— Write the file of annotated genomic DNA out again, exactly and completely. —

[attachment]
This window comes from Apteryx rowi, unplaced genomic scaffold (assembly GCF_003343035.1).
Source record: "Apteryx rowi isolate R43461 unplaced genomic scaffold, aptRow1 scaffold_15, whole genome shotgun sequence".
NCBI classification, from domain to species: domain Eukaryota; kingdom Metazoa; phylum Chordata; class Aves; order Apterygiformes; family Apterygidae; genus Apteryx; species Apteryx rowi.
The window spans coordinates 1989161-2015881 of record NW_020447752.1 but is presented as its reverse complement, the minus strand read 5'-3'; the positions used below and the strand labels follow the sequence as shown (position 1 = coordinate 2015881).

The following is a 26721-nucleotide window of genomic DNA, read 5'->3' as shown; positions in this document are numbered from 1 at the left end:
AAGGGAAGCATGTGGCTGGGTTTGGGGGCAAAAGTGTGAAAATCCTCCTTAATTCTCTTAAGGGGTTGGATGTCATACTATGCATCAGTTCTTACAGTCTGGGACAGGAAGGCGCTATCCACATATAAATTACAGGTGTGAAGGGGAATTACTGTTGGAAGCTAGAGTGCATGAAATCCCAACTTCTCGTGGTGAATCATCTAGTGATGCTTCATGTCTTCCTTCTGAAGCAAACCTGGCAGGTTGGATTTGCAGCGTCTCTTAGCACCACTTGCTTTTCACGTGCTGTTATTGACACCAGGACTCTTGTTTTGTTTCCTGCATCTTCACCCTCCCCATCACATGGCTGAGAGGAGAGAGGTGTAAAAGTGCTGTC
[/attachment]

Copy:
This window comes from Apteryx rowi, unplaced genomic scaffold (assembly GCF_003343035.1).
Source record: "Apteryx rowi isolate R43461 unplaced genomic scaffold, aptRow1 scaffold_15, whole genome shotgun sequence".
NCBI classification, from domain to species: domain Eukaryota; kingdom Metazoa; phylum Chordata; class Aves; order Apterygiformes; family Apterygidae; genus Apteryx; species Apteryx rowi.
The window spans coordinates 1989161-2015881 of record NW_020447752.1 but is presented as its reverse complement, the minus strand read 5'-3'; the positions used below and the strand labels follow the sequence as shown (position 1 = coordinate 2015881).

The following is a 26721-nucleotide window of genomic DNA, read 5'->3' as shown; positions in this document are numbered from 1 at the left end:
AAGGGAAGCATGTGGCTGGGTTTGGGGGCAAAAGTGTGAAAATCCTCCTTAATTCTCTTAAGGGGTTGGATGTCATACTATGCATCAGTTCTTACAGTCTGGGACAGGAAGGCGCTATCCACATATAAATTACAGGTGTGAAGGGGAATTACTGTTGGAAGCTAGAGTGCATGAAATCCCAACTTCTCGTGGTGAATCATCTAGTGATGCTTCATGTCTTCCTTCTGAAGCAAACCTGGCAGGTTGGATTTGCAGCGTCTCTTAGCACCACTTGCTTTTCACGTGCTGTTATTGACACCAGGACTCTTGTTTTGTTTCCTGCATCTTCACCCTCCCCATCACATGGCTGAGAGGAGAGAGGTGTAAAAGTGCTGTC